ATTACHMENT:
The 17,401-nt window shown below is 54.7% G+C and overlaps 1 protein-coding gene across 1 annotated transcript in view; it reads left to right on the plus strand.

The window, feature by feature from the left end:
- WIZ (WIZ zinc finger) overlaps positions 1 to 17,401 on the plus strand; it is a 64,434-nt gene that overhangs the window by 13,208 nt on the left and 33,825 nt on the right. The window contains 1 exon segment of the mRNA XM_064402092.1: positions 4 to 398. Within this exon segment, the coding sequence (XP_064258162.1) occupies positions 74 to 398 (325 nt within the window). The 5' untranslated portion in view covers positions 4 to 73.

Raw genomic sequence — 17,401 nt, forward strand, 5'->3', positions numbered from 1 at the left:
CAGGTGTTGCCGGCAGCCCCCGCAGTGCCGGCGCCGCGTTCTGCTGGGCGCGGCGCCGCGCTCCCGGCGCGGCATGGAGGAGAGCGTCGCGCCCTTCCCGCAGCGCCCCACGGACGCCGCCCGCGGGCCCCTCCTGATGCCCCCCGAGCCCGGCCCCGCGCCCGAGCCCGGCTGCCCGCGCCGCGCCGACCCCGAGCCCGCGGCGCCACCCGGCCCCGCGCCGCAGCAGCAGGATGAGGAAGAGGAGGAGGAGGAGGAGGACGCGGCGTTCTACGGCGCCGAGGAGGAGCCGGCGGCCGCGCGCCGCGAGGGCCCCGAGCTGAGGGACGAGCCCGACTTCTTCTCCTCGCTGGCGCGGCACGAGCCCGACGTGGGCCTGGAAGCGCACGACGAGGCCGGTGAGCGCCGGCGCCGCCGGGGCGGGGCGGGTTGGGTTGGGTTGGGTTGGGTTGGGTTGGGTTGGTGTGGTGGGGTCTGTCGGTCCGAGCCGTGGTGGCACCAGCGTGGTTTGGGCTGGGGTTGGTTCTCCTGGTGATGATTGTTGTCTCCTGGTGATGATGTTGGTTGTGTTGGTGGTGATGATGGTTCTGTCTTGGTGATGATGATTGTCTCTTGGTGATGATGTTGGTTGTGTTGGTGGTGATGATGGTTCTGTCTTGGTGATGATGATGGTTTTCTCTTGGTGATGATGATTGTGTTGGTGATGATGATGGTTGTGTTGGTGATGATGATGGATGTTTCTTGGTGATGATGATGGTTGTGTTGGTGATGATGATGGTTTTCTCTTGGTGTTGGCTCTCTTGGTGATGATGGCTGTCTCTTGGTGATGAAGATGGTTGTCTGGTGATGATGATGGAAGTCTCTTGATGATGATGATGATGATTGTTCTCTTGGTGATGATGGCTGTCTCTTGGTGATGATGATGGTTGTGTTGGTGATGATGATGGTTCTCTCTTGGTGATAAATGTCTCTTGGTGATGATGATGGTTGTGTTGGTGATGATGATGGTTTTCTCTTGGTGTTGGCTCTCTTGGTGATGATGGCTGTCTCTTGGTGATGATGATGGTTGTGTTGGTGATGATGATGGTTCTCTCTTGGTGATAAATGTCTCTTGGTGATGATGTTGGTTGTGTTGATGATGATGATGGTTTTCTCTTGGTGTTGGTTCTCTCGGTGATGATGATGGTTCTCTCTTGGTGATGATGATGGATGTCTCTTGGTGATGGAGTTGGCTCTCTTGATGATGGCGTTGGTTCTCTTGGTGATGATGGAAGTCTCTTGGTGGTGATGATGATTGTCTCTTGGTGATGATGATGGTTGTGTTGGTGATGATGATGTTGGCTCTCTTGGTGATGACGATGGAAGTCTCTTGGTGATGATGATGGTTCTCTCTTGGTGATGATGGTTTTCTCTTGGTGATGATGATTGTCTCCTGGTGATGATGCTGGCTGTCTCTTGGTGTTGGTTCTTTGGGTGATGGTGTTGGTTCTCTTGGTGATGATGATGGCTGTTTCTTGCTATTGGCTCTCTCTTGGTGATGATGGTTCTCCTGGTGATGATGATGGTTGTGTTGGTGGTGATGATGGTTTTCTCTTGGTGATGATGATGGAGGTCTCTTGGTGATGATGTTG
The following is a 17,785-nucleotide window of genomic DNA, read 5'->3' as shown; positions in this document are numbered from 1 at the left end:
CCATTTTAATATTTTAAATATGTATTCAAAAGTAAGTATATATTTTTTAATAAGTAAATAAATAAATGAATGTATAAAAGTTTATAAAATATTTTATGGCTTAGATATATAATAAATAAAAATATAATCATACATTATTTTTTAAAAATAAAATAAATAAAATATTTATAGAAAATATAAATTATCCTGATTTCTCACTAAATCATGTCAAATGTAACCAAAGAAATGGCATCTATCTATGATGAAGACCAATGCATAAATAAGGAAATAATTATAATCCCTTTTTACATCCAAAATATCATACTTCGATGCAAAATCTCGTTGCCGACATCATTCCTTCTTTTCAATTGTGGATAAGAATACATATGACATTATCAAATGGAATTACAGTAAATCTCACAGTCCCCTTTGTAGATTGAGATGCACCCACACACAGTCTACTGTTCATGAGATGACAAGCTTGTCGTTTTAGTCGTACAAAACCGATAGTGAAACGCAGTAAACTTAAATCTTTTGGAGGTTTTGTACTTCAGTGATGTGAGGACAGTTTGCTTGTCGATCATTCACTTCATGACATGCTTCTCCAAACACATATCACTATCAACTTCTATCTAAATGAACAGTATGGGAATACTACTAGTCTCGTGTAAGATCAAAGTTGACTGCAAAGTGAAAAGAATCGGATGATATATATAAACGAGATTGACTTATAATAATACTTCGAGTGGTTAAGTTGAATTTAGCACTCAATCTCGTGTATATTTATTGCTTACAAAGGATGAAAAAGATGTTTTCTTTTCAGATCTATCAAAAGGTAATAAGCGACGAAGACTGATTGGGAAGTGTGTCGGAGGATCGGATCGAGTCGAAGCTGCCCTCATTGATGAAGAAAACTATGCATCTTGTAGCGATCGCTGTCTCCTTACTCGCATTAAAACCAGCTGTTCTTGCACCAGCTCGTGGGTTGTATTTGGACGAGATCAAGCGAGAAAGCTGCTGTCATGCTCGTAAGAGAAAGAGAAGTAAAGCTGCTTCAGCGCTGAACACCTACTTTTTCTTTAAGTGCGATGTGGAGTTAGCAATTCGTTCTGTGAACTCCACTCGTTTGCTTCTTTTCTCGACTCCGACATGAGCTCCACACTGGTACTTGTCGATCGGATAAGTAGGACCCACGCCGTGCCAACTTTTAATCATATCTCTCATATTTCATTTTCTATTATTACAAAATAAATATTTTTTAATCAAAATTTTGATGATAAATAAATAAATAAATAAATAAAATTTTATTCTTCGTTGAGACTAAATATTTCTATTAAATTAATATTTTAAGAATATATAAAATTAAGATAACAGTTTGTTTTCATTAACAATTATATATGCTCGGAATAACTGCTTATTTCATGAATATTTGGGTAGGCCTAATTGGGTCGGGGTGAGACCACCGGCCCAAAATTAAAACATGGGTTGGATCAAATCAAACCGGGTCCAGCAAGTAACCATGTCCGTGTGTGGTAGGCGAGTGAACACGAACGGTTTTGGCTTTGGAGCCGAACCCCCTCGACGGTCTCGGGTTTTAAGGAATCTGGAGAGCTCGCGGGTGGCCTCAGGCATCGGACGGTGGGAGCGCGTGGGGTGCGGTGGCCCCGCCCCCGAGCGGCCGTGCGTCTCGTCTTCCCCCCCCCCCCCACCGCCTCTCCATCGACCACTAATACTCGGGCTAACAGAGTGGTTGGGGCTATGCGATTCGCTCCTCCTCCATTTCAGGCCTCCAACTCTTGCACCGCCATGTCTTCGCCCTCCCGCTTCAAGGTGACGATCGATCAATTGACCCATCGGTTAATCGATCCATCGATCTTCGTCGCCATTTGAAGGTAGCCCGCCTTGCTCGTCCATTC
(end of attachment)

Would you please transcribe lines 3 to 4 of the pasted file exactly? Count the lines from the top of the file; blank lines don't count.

- WIZ (WIZ zinc finger) overlaps positions 1 to 17,401 on the plus strand; it is a 64,434-nt gene that overhangs the window by 13,208 nt on the left and 33,825 nt on the right. The window contains 1 exon segment of the mRNA XM_064402092.1: positions 4 to 398. Within this exon segment, the coding sequence (XP_064258162.1) occupies positions 74 to 398 (325 nt within the window). The 5' untranslated portion in view covers positions 4 to 73.

Raw genomic sequence — 17,401 nt, forward strand, 5'->3', positions numbered from 1 at the left: